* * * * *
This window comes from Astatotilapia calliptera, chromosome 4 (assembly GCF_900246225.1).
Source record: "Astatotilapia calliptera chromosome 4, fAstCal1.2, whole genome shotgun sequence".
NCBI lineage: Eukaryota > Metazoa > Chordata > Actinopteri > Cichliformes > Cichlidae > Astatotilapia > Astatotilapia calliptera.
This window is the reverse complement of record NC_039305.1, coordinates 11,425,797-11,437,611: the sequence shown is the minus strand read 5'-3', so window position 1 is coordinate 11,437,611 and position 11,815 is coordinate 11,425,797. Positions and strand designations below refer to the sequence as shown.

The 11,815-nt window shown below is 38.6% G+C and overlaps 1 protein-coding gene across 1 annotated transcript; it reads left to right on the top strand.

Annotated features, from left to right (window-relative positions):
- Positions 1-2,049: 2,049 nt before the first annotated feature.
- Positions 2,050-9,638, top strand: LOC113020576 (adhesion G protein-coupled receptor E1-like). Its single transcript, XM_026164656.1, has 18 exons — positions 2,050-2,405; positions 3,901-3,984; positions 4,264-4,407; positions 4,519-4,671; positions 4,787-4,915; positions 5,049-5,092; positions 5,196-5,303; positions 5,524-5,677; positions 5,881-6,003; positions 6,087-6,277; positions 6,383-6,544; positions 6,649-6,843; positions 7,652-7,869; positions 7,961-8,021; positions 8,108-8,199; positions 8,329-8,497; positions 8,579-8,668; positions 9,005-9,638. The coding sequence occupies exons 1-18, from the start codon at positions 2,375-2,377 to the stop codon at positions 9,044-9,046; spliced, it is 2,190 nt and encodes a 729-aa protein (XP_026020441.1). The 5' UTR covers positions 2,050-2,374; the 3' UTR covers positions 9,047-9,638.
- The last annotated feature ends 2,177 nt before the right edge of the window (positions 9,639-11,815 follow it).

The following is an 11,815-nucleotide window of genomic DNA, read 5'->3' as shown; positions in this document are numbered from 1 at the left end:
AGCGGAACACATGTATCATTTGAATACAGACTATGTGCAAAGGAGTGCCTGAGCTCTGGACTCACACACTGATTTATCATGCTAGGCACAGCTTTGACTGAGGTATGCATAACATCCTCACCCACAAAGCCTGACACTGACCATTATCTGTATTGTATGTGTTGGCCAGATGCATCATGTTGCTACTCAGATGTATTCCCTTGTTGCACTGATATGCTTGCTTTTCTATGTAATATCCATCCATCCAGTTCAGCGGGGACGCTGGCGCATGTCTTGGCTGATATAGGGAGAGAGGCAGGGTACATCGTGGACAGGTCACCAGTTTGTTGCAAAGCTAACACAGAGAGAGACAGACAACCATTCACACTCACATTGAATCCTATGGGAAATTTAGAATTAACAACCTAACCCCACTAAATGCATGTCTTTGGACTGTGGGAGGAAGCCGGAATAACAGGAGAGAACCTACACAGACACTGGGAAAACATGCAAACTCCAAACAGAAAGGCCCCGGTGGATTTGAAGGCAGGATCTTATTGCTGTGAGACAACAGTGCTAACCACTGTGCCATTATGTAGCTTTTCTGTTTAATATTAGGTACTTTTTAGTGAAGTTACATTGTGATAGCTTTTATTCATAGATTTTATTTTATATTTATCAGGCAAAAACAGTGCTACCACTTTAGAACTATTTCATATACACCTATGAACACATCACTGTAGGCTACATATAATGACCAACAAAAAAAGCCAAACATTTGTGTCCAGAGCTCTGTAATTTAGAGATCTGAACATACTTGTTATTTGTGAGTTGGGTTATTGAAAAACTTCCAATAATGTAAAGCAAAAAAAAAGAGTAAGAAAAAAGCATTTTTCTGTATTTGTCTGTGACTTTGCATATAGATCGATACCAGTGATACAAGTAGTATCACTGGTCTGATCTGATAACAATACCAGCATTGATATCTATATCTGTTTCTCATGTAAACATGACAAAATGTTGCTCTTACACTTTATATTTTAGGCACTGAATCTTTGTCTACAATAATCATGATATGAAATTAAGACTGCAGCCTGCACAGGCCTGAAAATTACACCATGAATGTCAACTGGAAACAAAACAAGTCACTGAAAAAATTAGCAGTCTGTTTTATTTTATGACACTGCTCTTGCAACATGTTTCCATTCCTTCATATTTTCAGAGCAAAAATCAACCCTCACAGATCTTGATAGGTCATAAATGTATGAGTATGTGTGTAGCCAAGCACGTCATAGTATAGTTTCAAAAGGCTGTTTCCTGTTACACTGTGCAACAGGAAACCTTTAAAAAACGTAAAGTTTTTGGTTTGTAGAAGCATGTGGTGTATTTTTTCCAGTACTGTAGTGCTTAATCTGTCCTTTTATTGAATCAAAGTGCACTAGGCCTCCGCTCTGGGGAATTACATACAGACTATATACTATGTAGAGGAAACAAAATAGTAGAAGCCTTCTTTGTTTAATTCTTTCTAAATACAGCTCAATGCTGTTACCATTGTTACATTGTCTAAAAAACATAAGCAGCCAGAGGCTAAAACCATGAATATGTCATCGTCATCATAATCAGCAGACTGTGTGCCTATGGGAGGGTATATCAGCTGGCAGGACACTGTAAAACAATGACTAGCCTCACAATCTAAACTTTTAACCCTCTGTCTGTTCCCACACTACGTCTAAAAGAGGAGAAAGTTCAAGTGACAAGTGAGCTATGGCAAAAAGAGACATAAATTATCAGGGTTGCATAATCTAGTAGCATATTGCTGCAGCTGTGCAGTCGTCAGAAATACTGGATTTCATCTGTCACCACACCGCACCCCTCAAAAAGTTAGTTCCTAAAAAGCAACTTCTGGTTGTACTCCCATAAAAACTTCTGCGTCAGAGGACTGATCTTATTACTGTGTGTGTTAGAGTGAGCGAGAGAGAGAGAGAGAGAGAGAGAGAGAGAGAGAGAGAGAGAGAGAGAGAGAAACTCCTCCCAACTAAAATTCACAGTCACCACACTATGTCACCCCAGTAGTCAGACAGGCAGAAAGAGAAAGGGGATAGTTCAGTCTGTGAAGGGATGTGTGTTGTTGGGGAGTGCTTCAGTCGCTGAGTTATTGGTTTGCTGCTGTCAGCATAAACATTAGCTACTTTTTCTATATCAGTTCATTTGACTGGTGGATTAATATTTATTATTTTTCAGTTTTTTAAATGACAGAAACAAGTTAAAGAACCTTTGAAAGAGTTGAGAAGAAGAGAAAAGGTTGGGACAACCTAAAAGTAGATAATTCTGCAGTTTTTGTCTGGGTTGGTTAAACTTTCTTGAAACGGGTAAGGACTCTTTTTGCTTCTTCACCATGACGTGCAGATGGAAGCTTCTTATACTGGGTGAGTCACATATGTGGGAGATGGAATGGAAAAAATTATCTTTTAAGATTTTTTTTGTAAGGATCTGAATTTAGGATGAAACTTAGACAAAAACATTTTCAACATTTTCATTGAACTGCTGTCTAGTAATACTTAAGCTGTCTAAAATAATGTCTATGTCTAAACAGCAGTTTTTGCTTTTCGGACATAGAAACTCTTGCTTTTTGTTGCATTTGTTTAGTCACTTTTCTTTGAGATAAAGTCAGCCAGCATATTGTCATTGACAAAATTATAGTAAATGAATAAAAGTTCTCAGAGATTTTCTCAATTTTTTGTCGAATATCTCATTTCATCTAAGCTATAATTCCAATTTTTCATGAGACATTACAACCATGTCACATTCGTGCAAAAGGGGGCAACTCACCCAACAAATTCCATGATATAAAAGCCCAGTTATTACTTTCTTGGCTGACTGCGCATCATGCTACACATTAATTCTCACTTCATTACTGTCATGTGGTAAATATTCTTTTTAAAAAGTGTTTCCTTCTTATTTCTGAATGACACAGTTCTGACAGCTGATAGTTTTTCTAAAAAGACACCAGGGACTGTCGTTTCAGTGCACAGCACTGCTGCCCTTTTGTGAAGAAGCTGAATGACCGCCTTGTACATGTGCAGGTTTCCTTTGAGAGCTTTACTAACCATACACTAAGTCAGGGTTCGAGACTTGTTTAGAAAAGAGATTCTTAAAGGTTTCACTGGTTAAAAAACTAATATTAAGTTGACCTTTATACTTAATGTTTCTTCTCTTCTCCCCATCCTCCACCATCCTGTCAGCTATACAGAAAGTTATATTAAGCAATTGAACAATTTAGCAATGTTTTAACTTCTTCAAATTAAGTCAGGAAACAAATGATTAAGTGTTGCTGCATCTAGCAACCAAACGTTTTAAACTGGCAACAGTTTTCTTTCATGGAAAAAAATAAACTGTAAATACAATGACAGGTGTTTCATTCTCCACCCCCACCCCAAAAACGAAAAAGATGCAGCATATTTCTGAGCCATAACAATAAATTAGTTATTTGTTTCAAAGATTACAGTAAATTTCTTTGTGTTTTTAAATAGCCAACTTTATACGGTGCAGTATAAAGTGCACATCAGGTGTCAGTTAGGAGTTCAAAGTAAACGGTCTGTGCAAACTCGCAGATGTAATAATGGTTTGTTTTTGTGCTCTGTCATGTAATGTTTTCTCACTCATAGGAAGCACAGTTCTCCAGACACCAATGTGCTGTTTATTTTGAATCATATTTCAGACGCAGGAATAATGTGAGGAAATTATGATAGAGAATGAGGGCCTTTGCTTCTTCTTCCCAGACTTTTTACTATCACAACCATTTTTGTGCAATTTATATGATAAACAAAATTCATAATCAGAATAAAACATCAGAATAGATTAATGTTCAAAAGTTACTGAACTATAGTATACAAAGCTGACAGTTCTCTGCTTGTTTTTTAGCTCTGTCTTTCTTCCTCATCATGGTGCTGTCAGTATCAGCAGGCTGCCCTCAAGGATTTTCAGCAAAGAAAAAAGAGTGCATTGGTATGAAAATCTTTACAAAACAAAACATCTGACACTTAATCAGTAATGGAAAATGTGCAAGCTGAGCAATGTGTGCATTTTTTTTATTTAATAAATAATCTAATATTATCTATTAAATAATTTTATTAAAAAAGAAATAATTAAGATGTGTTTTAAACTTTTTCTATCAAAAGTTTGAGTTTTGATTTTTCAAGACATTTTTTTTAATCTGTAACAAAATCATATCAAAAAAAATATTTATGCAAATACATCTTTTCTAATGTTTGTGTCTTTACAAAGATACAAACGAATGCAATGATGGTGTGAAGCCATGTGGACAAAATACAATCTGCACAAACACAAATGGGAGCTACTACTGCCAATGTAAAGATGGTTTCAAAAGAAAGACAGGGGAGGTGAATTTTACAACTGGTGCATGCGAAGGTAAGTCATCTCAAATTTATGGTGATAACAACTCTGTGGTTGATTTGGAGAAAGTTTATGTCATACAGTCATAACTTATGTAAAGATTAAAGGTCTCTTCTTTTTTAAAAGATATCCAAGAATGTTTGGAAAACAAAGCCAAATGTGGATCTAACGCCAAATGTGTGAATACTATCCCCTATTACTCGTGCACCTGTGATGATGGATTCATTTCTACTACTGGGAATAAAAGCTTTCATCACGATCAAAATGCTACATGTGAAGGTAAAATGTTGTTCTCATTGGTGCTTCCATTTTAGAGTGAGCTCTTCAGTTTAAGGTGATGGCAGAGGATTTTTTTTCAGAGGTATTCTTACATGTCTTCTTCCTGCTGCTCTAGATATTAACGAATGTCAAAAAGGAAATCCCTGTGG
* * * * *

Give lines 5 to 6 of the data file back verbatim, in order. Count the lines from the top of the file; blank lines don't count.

The 11,815-nt window shown below is 38.6% G+C and overlaps 1 protein-coding gene across 1 annotated transcript; it reads left to right on the top strand.

Annotated features, from left to right (window-relative positions):